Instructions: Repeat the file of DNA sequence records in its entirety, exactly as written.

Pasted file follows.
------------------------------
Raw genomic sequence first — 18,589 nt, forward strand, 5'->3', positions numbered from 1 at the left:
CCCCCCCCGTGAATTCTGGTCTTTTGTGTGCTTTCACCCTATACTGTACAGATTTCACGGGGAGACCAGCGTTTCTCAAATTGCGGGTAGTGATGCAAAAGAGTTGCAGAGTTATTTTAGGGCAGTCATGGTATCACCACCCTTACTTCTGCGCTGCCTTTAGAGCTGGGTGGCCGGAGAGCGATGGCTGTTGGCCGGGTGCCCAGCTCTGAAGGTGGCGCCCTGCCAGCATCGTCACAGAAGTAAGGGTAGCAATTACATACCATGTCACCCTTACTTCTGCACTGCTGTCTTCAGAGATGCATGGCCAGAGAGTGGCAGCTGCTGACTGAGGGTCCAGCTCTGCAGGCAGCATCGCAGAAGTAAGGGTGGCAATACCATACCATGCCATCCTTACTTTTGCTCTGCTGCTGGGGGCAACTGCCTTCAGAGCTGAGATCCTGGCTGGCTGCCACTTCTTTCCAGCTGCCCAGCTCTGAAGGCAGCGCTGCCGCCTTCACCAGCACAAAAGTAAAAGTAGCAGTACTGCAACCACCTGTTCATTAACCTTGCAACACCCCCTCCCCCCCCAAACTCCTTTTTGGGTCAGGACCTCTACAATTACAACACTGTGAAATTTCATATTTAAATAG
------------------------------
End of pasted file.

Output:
Raw genomic sequence first — 18,589 nt, forward strand, 5'->3', positions numbered from 1 at the left:
CCCCCCCCGTGAATTCTGGTCTTTTGTGTGCTTTCACCCTATACTGTACAGATTTCACGGGGAGACCAGCGTTTCTCAAATTGCGGGTAGTGATGCAAAAGAGTTGCAGAGTTATTTTAGGGCAGTCATGGTATCACCACCCTTACTTCTGCGCTGCCTTTAGAGCTGGGTGGCCGGAGAGCGATGGCTGTTGGCCGGGTGCCCAGCTCTGAAGGTGGCGCCCTGCCAGCATCGTCACAGAAGTAAGGGTAGCAATTACATACCATGTCACCCTTACTTCTGCACTGCTGTCTTCAGAGATGCATGGCCAGAGAGTGGCAGCTGCTGACTGAGGGTCCAGCTCTGCAGGCAGCATCGCAGAAGTAAGGGTGGCAATACCATACCATGCCATCCTTACTTTTGCTCTGCTGCTGGGGGCAACTGCCTTCAGAGCTGAGATCCTGGCTGGCTGCCACTTCTTTCCAGCTGCCCAGCTCTGAAGGCAGCGCTGCCGCCTTCACCAGCACAAAAGTAAAAGTAGCAGTACTGCAACCACCTGTTCATTAACCTTGCAACACCCCCTCCCCCCCCAAACTCCTTTTTGGGTCAGGACCTCTACAATTACAACACTGTGAAATTTCATATTTAAATAG